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Your favourite 8-bit magazine..
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22 Votes - 2 Comments
Film licenses hugely varied in quality on the Spectrum; obviously the desire to squeeze huge Hollywood blockbusters onto a meagre 48k meant results could be anything from superb to disastrous.  They tended to be less common than nowadays when ev...

Posted by jdanddiet on Feb 3, 2011 21:39 (Feb 3, 2011 21:39)

Film licenses hugely varied in quality on the Spectrum; obviously the desire to squeeze huge Hollywood blockbusters onto a meagre 48k meant results could be anything from superb to disastrous.  They tended to be less common than nowadays when every single cartoon or major hollywood film gets one or more games, and as a result, expectation was always high.

The earliest one I recall is Ghostbusters, but I never understood the fuss about this game, at least not on the Spectrum. The gameplay was dreadfully slow in places (that driving sequence...) and the ghost-catching bit not a lot of fun. I suppose overall it wasn't the worst license by some way, and it was certainly a big hit for Activision.

Another was the run and gunner Rambo from Ocean, which was unusual in offering a very open play area to explore (rather than the set vertical scroll of games such as Commando). It was good fun, but like a lot of speccy games, rock hard. Another early one I recall is Mind Games' Alien, a tough strategy title that included many elements of what we would call today Survival Horror. I only ever managed to obtain a 2% success score despite my efforts mirroring the conclusion of the movie itself.

Electric Dreams' ambitious adaptation of the sequel Aliens was also a great game, although more of a shooter. Despite getting a slating in Crash, I also enjoyed Activision's version of the same film which was more of a multi-level game, something that would soon become very common.

As the Spectrum started the inevitable slide towards its demise, film adaptations became more and more common as the big software houses ate up the little ones and original games became too much of a risk with a dwindling user-base. The last knockings of the classic era included the opinion-dividing Robocop (is it hard, or is it easy?!), simplistic shooter Top Gun, Platoon and the gruesome twosome of Big Trouble in Little China and Predator, both games I managed to adeptly avoid thanks to my love of Crash Magazine.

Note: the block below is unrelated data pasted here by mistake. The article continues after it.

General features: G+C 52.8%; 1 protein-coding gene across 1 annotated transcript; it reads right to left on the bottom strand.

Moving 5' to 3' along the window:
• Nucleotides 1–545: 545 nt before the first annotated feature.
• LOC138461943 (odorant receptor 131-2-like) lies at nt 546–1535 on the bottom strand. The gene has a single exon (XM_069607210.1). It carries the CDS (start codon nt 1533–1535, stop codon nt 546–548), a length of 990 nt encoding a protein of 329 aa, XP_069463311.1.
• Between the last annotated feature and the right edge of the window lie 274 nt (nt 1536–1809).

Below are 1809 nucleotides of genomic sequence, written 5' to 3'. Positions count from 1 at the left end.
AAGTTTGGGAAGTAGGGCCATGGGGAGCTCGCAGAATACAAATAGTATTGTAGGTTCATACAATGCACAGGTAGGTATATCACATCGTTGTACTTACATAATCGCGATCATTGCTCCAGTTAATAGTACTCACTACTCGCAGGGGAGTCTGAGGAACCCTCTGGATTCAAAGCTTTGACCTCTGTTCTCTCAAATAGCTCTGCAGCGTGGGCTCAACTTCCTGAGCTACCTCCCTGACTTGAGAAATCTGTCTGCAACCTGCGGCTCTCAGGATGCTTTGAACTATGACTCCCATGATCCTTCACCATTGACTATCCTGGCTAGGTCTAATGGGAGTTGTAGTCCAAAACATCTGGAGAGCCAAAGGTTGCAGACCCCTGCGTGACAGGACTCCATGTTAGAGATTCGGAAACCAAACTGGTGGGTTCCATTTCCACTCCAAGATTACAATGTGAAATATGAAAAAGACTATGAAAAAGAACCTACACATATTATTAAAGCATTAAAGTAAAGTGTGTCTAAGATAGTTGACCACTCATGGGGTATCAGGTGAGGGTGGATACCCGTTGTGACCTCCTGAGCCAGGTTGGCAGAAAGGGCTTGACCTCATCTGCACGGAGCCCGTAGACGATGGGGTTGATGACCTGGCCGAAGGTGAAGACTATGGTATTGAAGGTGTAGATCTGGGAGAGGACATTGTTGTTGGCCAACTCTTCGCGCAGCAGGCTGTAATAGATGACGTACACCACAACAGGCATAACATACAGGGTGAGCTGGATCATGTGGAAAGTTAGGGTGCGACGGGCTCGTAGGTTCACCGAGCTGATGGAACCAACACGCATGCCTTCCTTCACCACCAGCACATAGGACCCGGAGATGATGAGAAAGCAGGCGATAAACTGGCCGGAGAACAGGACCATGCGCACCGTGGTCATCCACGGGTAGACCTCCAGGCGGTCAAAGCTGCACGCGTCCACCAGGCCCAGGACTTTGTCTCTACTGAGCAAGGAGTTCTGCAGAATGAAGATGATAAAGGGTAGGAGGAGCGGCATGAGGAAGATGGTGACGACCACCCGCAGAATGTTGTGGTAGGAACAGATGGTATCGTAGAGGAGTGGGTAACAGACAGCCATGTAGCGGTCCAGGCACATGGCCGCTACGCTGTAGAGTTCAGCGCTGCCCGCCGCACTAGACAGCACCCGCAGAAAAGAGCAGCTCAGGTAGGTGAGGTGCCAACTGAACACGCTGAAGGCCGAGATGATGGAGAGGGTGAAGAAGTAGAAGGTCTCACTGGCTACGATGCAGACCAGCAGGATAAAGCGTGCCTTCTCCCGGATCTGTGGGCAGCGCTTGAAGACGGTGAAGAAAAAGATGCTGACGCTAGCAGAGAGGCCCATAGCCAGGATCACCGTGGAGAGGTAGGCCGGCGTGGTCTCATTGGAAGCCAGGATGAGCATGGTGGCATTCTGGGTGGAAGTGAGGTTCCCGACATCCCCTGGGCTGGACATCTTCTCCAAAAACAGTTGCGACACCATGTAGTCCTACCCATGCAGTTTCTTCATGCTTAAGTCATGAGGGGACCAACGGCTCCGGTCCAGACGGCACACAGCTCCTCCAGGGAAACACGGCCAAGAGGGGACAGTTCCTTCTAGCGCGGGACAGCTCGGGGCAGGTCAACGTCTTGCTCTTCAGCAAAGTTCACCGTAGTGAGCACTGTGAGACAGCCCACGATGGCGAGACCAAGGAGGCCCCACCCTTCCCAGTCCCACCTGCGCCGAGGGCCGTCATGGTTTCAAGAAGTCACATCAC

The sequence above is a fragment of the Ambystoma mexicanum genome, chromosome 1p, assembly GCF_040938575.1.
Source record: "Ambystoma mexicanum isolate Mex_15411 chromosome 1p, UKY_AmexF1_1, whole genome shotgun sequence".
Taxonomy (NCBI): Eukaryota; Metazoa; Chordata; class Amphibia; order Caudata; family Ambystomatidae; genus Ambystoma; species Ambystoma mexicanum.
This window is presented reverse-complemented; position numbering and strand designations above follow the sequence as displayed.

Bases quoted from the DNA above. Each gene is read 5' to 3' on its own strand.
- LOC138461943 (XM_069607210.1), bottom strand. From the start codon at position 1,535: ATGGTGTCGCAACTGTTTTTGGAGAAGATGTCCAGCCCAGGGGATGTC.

Of course, Ocean were the Kings of the movie license and Joffa Smith's Cobra stands head and shoulders above most movie adaps.  As the 80's came to a close there were loads of top games such as Hudson Hawk, Navy Seals, Total Recall and Back to the Future 3 that rewarded anyone loyal enough to have held onto their Spectrum.

Ironically, as you can tell from some of the titles I have mentioned above, quite often the games were better than the films themselves!

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#3 Feb 4, 2011 21:27:54 ( Feb 4, 2011 21:27 )

Top gun was decent in two player , Gremlins was a close tie in and fun for a text / graphical adventure , great article by the way.
#2 Feb 4, 2011 19:39:59 ( Feb 4, 2011 19:39 )

 The screens show for me.

Cobra was great and I enjoyed Ghostbusters but I struggle to think of any other good film license games for the Spectrum.

In fact, even if I consider non-Spectrum games only Star Wars (arcade vector graphics  one) and Goldeneye come to mind.
#1 Feb 3, 2011 22:51:35 ( Feb 3, 2011 22:51 )

 Do the screens display for everyone?
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